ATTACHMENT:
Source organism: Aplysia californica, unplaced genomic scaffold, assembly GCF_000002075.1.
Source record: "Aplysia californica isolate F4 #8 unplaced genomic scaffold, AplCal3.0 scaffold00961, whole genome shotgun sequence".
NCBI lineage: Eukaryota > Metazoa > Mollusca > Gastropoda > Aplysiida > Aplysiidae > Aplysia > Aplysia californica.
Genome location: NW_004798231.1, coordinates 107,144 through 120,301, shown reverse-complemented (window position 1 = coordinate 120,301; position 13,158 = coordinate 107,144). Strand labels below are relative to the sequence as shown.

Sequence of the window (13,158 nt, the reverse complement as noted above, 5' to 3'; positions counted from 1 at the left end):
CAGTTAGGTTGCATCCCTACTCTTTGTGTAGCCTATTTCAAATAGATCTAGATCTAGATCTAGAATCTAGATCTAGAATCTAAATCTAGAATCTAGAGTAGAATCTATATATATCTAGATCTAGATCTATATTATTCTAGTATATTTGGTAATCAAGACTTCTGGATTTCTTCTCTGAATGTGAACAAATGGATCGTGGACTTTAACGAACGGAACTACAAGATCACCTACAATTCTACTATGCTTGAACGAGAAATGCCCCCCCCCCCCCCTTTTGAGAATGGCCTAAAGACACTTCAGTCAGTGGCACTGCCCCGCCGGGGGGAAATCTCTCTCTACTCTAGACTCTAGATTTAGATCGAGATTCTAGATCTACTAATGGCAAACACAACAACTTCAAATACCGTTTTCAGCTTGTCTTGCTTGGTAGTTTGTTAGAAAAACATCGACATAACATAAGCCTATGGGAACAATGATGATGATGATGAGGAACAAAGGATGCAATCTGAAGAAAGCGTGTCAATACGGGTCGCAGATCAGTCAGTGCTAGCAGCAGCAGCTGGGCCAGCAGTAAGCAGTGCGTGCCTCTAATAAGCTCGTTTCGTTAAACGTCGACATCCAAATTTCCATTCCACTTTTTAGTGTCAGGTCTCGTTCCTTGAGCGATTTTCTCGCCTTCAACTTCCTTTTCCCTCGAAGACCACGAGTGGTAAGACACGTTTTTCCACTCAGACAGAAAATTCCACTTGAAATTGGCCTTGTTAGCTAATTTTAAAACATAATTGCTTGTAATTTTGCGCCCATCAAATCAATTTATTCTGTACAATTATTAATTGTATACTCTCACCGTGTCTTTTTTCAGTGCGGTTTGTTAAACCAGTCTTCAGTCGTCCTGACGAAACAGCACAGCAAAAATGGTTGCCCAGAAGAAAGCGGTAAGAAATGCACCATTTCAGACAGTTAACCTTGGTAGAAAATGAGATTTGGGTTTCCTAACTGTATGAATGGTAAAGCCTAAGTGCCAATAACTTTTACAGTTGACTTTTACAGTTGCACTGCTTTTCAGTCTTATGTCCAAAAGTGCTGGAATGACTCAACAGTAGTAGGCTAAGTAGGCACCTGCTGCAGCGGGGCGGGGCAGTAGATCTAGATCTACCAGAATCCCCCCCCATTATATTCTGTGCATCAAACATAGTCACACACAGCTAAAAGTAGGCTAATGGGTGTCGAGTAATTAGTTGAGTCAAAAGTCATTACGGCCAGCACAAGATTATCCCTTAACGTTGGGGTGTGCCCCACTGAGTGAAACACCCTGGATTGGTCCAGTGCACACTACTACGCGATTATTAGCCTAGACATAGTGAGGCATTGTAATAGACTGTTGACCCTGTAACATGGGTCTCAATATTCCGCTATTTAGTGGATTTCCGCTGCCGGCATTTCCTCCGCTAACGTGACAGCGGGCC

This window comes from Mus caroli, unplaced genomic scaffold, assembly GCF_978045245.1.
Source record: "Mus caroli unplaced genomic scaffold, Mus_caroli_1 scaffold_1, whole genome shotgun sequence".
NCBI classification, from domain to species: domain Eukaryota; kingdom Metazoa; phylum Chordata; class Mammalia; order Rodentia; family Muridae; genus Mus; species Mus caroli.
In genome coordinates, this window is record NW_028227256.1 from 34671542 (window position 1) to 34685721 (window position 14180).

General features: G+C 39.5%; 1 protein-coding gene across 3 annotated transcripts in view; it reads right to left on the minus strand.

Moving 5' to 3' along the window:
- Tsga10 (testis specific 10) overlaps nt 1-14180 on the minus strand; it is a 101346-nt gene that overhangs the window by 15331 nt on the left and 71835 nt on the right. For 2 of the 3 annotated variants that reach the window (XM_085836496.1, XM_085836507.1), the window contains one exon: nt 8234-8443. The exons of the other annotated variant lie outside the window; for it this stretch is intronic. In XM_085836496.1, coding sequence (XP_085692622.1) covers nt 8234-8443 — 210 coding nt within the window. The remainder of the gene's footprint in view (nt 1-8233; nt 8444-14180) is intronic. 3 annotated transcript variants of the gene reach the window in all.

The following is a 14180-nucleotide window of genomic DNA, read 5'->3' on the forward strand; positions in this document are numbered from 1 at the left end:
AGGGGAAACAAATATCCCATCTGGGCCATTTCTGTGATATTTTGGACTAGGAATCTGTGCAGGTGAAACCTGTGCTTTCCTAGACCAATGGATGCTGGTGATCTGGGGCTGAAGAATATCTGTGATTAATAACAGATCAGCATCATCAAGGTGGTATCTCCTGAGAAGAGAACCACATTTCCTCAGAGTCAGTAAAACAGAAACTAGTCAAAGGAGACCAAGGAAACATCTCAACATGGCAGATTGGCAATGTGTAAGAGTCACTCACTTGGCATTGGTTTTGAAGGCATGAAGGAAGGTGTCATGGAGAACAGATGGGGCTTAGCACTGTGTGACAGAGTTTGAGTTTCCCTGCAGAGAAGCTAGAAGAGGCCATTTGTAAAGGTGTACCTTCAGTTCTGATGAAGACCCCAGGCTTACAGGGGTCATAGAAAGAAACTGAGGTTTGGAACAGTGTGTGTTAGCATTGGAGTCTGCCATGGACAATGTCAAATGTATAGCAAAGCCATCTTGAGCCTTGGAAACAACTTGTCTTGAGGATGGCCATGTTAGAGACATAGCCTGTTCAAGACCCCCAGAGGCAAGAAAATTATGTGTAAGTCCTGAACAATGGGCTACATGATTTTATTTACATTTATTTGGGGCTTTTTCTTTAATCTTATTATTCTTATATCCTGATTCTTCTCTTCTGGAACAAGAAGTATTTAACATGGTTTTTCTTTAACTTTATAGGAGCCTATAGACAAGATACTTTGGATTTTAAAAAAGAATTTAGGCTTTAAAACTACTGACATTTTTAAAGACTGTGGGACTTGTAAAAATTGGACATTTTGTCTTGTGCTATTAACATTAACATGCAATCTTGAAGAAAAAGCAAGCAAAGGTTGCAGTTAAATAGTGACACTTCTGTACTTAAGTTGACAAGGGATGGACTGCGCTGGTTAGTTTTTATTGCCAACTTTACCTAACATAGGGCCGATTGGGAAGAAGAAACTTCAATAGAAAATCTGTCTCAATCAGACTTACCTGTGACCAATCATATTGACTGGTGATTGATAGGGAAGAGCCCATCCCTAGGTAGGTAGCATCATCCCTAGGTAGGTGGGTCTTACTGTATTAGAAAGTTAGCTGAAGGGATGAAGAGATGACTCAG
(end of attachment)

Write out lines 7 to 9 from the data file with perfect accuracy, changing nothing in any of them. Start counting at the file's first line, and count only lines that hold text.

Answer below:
This window comes from Mus caroli, unplaced genomic scaffold, assembly GCF_978045245.1.
Source record: "Mus caroli unplaced genomic scaffold, Mus_caroli_1 scaffold_1, whole genome shotgun sequence".
NCBI classification, from domain to species: domain Eukaryota; kingdom Metazoa; phylum Chordata; class Mammalia; order Rodentia; family Muridae; genus Mus; species Mus caroli.